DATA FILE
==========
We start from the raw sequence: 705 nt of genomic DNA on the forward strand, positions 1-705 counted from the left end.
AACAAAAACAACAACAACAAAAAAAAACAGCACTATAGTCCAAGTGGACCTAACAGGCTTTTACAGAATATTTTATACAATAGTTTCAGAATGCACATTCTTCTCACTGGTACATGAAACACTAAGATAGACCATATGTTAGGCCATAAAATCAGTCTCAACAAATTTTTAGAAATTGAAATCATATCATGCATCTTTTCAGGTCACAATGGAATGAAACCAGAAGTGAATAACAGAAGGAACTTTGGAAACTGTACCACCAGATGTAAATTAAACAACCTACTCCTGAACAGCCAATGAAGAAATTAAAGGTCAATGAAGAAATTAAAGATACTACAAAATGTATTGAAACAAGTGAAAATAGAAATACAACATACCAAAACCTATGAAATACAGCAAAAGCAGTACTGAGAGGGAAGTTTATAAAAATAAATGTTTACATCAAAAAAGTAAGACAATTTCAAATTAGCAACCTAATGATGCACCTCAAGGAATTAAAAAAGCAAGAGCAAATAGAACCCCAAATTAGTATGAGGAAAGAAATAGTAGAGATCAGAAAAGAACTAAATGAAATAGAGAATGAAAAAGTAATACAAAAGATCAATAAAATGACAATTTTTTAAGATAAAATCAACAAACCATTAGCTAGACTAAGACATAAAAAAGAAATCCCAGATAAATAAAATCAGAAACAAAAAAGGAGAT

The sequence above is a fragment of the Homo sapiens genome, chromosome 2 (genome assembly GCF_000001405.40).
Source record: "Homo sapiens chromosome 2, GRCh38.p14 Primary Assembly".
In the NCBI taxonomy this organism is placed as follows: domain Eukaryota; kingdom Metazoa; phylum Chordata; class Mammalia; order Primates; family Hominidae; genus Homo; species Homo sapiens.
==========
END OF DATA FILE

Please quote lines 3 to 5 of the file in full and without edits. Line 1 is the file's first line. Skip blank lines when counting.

The sequence above is a fragment of the Homo sapiens genome, chromosome 2 (genome assembly GCF_000001405.40).
Source record: "Homo sapiens chromosome 2, GRCh38.p14 Primary Assembly".
In the NCBI taxonomy this organism is placed as follows: domain Eukaryota; kingdom Metazoa; phylum Chordata; class Mammalia; order Primates; family Hominidae; genus Homo; species Homo sapiens.